C. difficile is a toxin-producing bacteria that takes hold when the body is being hammered by antibiotics, which kill off the “good” bacteria that normally keep the bug in check. It’s a rapidly growing problem for hospitals and long-term care facilities, where it takes hold among sick people and causes painful intestinal illness, even death. Eighty per cent of the cases in North America involve people on antibiotics.
The most lethal varieties of the toxin can wreak havoc. A four-year c. difficile outbreak that Quebec hospitals are just now gaining control of has killed an estimated 2,000 people. It took an aggressive public campaign warning against the unnecessary use of antibiotics to slow the outbreak.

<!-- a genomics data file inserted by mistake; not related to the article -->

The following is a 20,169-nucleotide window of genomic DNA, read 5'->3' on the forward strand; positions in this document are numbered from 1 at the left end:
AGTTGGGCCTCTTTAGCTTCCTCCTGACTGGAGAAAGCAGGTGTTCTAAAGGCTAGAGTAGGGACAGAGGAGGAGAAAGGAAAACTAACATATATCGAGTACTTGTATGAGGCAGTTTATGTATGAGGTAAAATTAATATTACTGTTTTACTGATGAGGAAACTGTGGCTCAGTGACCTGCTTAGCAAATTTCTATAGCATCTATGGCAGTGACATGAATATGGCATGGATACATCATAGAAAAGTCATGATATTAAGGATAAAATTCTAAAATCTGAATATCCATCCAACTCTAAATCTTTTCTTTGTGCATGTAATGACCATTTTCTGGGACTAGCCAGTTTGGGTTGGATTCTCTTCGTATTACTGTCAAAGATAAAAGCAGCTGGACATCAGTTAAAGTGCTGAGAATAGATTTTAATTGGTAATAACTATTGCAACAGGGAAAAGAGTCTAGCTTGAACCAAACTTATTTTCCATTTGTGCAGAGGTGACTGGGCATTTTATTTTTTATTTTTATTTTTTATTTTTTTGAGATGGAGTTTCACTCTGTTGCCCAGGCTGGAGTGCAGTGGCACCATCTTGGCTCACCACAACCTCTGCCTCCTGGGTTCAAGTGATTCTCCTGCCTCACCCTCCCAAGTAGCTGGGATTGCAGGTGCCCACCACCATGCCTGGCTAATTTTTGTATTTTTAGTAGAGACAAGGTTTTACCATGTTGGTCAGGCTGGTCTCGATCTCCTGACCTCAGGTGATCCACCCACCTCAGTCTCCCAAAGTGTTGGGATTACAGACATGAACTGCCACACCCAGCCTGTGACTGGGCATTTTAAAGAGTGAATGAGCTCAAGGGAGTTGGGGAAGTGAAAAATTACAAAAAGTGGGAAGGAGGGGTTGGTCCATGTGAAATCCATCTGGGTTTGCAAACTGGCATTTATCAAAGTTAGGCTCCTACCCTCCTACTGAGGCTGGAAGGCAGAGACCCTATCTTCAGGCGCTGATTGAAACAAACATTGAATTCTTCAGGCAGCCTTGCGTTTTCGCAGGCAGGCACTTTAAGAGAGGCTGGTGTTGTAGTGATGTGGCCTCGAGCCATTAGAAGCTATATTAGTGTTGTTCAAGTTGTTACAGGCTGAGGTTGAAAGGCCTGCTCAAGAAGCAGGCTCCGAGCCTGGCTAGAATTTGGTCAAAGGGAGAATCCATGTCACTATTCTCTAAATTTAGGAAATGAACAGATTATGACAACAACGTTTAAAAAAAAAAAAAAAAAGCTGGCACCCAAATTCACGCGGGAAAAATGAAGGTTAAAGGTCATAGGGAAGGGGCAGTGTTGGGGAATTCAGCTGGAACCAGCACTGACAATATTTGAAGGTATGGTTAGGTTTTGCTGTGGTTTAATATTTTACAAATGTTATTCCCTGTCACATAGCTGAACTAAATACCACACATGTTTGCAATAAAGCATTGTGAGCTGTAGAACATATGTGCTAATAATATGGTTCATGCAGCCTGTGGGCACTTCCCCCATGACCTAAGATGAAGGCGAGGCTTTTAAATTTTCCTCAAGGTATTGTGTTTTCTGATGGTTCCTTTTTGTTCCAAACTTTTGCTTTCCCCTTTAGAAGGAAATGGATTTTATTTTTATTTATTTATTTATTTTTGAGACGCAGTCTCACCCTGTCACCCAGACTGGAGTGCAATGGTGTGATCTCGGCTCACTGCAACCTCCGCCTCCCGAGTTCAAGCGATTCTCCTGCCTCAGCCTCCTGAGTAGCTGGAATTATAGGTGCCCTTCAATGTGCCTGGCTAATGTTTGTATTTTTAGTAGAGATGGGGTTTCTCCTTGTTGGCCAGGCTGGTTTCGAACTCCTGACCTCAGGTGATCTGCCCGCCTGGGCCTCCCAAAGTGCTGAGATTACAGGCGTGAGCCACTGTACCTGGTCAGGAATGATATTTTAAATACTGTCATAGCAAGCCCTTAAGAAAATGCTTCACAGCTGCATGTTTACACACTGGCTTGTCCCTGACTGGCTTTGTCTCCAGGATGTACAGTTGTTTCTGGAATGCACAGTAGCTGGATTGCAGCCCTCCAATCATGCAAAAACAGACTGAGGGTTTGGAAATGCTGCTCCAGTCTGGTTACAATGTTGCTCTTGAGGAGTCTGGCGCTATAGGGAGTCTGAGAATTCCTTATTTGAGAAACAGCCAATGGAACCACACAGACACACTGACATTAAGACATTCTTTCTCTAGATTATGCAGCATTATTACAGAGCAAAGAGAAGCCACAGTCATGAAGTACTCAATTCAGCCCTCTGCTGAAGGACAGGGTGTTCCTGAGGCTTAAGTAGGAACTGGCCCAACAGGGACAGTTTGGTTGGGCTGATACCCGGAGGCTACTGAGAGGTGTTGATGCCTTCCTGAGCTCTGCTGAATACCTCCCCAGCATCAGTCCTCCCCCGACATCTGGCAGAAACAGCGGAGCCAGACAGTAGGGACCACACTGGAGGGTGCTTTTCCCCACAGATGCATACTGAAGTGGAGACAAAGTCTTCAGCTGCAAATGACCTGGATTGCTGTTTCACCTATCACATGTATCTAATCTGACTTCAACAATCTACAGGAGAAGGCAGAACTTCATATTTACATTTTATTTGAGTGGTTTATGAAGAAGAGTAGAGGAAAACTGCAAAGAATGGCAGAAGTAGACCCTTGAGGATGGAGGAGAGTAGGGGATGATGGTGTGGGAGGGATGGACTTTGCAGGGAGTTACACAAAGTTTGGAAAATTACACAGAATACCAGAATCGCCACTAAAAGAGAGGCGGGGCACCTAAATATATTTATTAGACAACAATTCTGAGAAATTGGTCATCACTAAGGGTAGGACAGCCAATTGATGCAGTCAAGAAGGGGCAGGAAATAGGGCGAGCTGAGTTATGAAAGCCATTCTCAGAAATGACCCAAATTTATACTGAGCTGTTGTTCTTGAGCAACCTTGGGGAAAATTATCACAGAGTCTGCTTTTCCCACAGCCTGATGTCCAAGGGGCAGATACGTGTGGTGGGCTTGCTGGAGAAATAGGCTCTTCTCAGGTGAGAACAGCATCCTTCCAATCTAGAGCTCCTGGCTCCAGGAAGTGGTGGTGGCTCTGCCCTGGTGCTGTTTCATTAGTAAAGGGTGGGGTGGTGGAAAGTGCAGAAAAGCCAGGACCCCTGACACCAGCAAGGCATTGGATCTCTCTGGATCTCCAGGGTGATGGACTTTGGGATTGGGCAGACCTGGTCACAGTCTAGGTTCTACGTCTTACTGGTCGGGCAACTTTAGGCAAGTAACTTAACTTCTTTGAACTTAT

Not incidentally, four million kilos of antibiotic feed additives are used every year by the U.S. cattle industry. A recent U.S.-Canada joint study found the presence of c.difficile in a fifth of the meat sampled at a Canadian grocery store, and almost a third of the samples in the U.S. Who can be surprised? It makes sense that animals fed antibiotics as part of their daily regimen would have high rates of c. difficile.
Are we putting ourselves at risk if we eat c.difficile-contaminated meat? Too soon to say. But we’re eating it, despite being largely clueless as to whether that’s a danger.
True, food-borne illnesses are still blessedly rare as killers. But the patterns in this fall’s food scares are frightening. When the spinach salads turn lethal, something’s very wrong.

Saturday, October 14, 2006

School system fails B.C.'s aboriginal students